Caring For Your Tulips
When you are done planting your tulips, water on a weekly basis until after winter has begun, till soil has gone mostly frigid. Once again, tulips do not like soil that stays too clammy, so try not to water the plants unless necessary.
When the beauties begin to rear their pretty heads out of the ground, feed some more bulb food/bone meal to the surrounding soil and water it well.
Blooms should be cut off at the base when they have died to make room for further growth. It is best advised to let the leaves be until they have gone brown before cutting them off.
How Much Sun Do Tulips Like?
Prone to loving sunny, dry (albeit not too dry) and warm conditions, tulips grow best when there is little to no shade.
Whether grown in an outside garden, green room or as a pot plant, your tulips should bloom with a fair amount of tender, loving care; and plenty of sunshine. Once the bulbs are planted, they need minimal faffing apart from watering on a regular basis when conditions become particularly arid.
Can You Leave Bulbs in the Ground All Year?
This depends on the kind of tulips you want to grow in your bedding, and also the palette of colours you would like on display:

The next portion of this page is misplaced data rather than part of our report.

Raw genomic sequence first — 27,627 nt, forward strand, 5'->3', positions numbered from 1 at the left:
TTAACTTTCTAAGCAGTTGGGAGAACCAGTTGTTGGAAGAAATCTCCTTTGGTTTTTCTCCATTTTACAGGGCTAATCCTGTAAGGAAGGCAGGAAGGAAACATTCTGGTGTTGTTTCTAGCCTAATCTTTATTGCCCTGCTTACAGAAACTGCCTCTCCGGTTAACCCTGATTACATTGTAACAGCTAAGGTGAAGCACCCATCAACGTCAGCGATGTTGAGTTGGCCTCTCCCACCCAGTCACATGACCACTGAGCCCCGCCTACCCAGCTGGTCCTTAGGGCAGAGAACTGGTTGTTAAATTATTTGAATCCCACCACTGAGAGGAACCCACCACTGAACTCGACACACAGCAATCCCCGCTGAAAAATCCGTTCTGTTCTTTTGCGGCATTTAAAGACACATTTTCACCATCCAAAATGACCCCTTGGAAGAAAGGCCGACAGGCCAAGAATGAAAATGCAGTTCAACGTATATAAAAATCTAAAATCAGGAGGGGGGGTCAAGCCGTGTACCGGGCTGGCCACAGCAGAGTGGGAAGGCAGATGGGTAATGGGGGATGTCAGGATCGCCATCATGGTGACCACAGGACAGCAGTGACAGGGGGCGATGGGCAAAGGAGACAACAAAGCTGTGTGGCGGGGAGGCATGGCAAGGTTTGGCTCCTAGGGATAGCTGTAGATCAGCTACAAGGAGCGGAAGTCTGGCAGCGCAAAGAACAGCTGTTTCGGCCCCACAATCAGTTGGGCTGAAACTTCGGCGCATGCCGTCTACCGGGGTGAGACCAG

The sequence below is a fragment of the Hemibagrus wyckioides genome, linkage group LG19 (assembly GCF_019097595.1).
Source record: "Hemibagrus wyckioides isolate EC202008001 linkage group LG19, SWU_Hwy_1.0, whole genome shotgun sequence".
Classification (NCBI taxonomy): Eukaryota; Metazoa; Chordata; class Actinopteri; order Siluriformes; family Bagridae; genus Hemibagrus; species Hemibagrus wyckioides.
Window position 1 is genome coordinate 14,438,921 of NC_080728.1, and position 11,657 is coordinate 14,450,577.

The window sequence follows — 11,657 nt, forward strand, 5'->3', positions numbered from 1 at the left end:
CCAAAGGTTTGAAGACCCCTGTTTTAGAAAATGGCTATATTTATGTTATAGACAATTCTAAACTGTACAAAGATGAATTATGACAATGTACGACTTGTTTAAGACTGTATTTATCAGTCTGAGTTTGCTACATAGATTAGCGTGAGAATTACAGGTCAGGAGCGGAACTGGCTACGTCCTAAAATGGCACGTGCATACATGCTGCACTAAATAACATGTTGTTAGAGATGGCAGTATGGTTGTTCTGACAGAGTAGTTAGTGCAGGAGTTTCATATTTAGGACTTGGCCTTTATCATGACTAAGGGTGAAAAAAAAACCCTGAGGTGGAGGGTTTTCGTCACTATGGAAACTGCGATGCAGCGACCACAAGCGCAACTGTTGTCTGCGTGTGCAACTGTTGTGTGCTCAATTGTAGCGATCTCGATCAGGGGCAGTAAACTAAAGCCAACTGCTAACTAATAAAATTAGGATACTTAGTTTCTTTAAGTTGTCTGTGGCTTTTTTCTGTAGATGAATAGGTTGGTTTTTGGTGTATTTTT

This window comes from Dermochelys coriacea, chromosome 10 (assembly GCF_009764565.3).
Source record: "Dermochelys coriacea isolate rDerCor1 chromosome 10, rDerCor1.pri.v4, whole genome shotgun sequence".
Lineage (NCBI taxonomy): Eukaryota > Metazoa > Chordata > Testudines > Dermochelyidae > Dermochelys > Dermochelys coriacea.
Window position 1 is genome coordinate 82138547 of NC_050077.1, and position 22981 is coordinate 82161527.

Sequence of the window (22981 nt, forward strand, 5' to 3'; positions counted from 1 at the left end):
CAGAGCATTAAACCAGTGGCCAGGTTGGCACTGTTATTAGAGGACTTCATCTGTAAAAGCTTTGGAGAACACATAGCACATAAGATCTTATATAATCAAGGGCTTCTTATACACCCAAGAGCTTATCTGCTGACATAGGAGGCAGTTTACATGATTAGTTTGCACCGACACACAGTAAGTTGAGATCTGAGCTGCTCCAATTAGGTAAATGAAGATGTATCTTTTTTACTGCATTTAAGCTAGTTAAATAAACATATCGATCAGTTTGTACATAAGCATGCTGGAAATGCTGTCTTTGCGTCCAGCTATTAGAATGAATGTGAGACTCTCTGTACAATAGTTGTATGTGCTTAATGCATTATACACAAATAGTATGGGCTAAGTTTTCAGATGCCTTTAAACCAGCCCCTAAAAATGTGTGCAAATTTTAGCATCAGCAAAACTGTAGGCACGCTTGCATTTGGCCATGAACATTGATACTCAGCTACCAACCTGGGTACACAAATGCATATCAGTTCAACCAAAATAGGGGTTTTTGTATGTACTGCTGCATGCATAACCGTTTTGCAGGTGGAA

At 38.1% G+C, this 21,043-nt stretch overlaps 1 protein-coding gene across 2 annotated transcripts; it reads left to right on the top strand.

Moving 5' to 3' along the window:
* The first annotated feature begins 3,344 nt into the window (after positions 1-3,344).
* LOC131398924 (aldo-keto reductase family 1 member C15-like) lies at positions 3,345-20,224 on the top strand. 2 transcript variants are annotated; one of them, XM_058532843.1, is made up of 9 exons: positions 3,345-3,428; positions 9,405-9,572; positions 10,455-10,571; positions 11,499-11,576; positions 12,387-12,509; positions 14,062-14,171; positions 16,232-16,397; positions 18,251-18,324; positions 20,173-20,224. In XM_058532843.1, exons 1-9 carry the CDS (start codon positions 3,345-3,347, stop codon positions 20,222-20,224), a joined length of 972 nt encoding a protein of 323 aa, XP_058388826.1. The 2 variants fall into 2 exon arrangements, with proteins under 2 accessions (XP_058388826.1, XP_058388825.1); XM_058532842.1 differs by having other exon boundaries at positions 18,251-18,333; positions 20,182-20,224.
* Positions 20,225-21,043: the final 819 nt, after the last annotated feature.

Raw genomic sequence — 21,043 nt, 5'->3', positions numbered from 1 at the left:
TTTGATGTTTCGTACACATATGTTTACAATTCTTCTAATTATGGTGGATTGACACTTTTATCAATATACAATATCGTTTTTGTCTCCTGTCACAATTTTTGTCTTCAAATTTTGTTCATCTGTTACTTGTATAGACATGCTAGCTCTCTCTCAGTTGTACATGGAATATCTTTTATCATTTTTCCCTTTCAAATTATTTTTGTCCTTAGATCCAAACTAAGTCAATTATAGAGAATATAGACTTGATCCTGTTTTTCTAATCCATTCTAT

The non-hybridised, real-deal tulips can stay beneath the soil all year round and bloom every spring for a number of years. Colours are generally strong, yet not as vivid in vibrance as hybrids. Your tulip plants from perennial bulbs can grow up to two feet tall.
Also known as “broken tulips”, the different array of colours, shapes and textures of hybrid tulip bulbs are beyond sublime. These bulbs are less hardy than perennial bulbs and only bloom once, needing replacement every year. These are popular in the cut-flower industry and colours have a host of meanings and symbolism.
When Do Tulips Bloom?
Different bulbs bloom at different stages of spring. When choosing your bulbs, make sure to get some for early, mid and end spring, so that you have flowers for the whole season. Tulips only bloom for a limited number of days, generally between four to seven days. Most tulips grow one flower per stem, but there are varieties that grow up to four flowers on a stem.
How Many Types of Tulips Are There?
With 75 documented wild tulips, 150 stock standard species, and more than 3000 variants to choose from, you are utterly spoiled for choice. Except for blue; a periwinkle, true-blue tulip is yet to be created.
What Are The Colours And Meaning Of Tulips?
Like all flowers, tulips have a deeper meaning, and each colour represents something different:
- Red, of course, means perfect love
- Purple belongs to royalty, with a touch of elegance
- White notes regret, compassion and forgiveness
- Orange shows understanding and appreciation
- Yellow shouts happiness and hope
- Pinks are like the High 5’s of tulips, conveying that “Congrats!”, “Well done!”, “Good for you!” message more eloquently.
A Spring Surprise
All gardening enthusiasts are enthralled with the growing process of their tulips (suppose, just as they are with the rest of their gardens) and end up being beside themselves when the time arrives for their flowers to bloom. If you grow tulips, life is always good when it’s spring!